Image: NASA

BONUS: 20 Epic Space Photos From Astronaut Chris Hadfield

Why NASA Redesigned Its Website

Nasawebsite

The new NASA.gov has a light blue color palette, one you may not immediately associate with deep space. The agency rolled out a website redesign over the weekend, which included tossing out the black background that shadowed NASA‘s website for years.

“The common complaint about our design was that there was too much going on,” NASA Internet Services Manager Brian Dunbar told Mashable via email. “The lighter color palette seemed to open things up without us having to remove too much content. So far the reaction has been mixed, as is often the case.”

Heavy text and a column of navigational buttons made NASA.gov — which had not been updated since 2007 — feel cluttered. Dunbar fixed this by grouping all those icons into one drop-down menu.

Before

NASA.gov Website 2012
NASA.gov homepage on May 13, 2012.

After

NASA Website July 2013
NASA.gov homepage on July 1, 2013.

NASA also asked the public what they wanted in a redesign, and one of the top responses was a dedicated area on the homepage for live events.

“We were able to increase the emphasis on live events on the homepage. We did an Ideascale implementation late last year to solicit input on changes to the site, and people told us more than anything they wanted to know more about what’s happening ‘right now’ at NASA,” Dunbar said. “We had it on the site, but apparently it wasn’t that visible to a lot of users.”

While the aesthetic switches may be the most obvious change to NASA’s website, the design team completely overhauled NASA.gov’s infrastructure. According to Dunbar, NASA switched from an old proprietary CMS to a customized Drupal implementation and replaced NASA’s commercial on-demand video service with a YouTube-based approach.

The most impressive figure of the redesign, however, is hidden from the eye. The redesign only took 13 weeks to complete — a highly efficient timeline for a government agency.

“We started that whole effort in earnest in late March,” Dunbar said. “We had been experimenting with the graphical changes for a few weeks before that.”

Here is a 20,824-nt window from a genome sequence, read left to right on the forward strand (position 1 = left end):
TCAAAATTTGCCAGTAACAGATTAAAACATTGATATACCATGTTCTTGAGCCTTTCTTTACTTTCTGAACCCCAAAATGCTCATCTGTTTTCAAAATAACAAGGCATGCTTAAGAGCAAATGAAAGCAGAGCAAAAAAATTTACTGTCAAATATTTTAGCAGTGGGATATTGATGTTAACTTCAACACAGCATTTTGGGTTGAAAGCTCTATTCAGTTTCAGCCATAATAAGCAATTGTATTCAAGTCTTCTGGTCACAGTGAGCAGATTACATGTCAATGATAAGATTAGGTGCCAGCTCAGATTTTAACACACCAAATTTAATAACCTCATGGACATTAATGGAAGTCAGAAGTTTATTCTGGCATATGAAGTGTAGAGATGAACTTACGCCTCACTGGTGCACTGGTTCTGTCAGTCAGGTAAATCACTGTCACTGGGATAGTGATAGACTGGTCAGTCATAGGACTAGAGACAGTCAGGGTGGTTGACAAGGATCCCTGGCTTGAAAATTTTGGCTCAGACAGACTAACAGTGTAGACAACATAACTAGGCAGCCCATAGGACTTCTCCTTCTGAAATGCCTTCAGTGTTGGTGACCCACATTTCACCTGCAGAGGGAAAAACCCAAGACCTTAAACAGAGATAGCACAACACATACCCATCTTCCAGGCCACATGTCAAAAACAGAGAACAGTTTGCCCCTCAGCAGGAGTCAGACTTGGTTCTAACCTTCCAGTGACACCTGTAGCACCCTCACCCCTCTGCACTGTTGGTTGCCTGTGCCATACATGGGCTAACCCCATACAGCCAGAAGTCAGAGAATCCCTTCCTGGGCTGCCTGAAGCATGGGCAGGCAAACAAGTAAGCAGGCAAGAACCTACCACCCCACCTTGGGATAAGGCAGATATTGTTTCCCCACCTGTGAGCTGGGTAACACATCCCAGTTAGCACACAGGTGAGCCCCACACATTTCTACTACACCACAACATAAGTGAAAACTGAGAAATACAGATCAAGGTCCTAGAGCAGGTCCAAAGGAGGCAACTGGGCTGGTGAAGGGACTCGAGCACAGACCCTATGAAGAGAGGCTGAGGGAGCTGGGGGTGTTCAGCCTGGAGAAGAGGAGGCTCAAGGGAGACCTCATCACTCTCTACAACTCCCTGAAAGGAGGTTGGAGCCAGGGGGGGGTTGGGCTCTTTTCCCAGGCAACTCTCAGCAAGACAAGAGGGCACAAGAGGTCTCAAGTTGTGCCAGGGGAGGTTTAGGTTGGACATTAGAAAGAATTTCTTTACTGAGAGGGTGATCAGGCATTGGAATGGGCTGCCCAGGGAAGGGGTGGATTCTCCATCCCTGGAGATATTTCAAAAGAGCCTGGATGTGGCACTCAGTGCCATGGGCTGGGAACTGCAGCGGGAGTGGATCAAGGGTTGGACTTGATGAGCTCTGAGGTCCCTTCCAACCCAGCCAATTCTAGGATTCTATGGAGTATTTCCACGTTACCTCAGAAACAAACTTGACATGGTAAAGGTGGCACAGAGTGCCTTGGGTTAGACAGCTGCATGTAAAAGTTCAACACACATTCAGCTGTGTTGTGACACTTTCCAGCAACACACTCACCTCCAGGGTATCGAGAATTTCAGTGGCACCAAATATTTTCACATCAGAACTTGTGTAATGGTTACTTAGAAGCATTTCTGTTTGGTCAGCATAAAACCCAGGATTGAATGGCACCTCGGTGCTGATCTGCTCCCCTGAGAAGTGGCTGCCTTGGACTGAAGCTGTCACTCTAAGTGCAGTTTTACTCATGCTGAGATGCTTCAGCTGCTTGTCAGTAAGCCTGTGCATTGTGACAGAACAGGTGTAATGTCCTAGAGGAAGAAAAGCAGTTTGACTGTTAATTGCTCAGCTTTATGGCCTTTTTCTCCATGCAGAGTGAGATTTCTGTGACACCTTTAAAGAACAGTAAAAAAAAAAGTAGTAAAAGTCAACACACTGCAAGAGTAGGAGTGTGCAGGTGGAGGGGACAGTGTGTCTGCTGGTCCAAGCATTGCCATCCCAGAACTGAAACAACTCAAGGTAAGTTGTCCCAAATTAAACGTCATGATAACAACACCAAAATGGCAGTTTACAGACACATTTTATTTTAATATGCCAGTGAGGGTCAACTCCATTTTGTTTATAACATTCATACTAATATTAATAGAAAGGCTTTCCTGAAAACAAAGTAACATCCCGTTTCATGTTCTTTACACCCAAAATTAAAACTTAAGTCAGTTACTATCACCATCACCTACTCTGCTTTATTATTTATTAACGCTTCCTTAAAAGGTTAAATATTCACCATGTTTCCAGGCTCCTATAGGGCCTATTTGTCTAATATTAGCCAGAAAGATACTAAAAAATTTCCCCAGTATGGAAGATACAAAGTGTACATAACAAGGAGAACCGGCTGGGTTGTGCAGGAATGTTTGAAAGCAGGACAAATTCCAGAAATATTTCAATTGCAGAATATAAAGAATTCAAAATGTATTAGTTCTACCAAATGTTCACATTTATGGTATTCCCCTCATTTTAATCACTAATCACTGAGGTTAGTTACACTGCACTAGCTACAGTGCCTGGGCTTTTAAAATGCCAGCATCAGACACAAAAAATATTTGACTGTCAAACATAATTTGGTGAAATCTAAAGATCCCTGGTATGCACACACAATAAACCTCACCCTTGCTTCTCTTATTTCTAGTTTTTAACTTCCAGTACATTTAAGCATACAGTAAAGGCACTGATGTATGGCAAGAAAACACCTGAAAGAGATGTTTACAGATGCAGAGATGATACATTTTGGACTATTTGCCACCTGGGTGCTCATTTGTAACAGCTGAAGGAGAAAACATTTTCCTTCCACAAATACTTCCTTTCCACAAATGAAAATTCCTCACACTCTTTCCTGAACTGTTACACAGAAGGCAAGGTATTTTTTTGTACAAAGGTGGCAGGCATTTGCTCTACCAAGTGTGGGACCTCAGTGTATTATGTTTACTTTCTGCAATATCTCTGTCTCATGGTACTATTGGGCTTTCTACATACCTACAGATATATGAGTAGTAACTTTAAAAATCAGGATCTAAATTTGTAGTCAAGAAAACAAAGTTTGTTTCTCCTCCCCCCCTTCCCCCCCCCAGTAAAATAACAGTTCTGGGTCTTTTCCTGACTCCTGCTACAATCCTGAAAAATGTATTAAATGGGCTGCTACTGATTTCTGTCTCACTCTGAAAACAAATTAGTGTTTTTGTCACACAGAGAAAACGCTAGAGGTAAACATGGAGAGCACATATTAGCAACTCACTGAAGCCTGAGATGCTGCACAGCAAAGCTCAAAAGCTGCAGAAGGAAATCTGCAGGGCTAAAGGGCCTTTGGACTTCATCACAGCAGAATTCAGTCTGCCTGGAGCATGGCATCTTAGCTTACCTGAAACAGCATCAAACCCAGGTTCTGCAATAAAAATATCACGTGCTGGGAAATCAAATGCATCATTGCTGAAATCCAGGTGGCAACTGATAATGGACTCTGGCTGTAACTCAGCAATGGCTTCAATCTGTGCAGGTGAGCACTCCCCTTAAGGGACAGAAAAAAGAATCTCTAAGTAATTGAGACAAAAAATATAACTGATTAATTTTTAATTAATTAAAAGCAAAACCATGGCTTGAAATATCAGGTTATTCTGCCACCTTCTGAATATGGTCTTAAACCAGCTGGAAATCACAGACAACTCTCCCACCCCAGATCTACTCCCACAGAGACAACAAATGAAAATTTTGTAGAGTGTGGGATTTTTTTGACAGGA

The short timeline had a catch-22, though. The team wasn’t able to optimize the website for discovering and sharing content on social media, which took a backseat in this initial rollout.

“Those considerations will be part of the upcoming redesign,” Dunbar said. “We want to be able to share our content across platforms, but we’ve also got user data that clearly shows we have a web audience that doesn’t really use social media and is distinct from our social media audience.”

As with most trickle-down redesigns, NASA.gov — which logs about 12 million visits per month — still has a long way to go. Expect to see a few 404 errors while browsing around as the team makes piecemeal changes through September.

Dunbar noted that this first transition is only a small part the massive changes to NASA.gov coming early next year. “When we’re done, we expect to have a vastly improved site, both for users and editors,” he said.

NASA.gov in 1997

NASA Website 1997
NASA.gov homepage on Jan. 5, 1997.

In 1999

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NASA.gov homepage on April 17, 1999.

In 2007

NASA Website 2007
NASA.gov homepage on Jan. 3, 2007.

Mashable composite; images courtesy of NASA/JPL

Read more: http://mashable.com/2013/07/01/nasa-website-redesign/

Space Shuttle Enterprise Damaged by Superstorm Sandy

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Superstorm Sandy, the storm that continues to wreck havoc across the American northeast on Tuesday, caused intense flooding and wind damage across the tri-state area, leaving several people dead. Among its apparent victims: The Space Shuttle Enterprise.

The Enterprise has been housed under a protective structure at New York’s Intrepid Air, Sea and Space Museum since July. That structure appears to have gone completely missing in the storm’s aftermath, leaving the Enterprise exposed to the elements.

Image Credit: John de Guzman

Image Credit: Denise Chow

Oddly, the Intrepid Museum’s own “live webcam” shows the structure still intact. Most likely, the camera stopped updating as the storm was rolling in.

Despite the loss of the protective structure, the Enterprise looks to be mostly fine, save some possible damage to the vertical stabilizer. Mashable has several messages out to the museum about the status of the Enterprise, and we’ll update this post with any response.

For reference, here’s what the Enterprise looked like under the protective shell:

Hubble Spies Huge Explosion on Faraway Star

T-pyxidis-sept-2011

NASA’s Hubble Space Telescope has given astronomers a rare look at an enormous stellar eruption, allowing them to map out the aftermath of such blasts in unprecedented detail.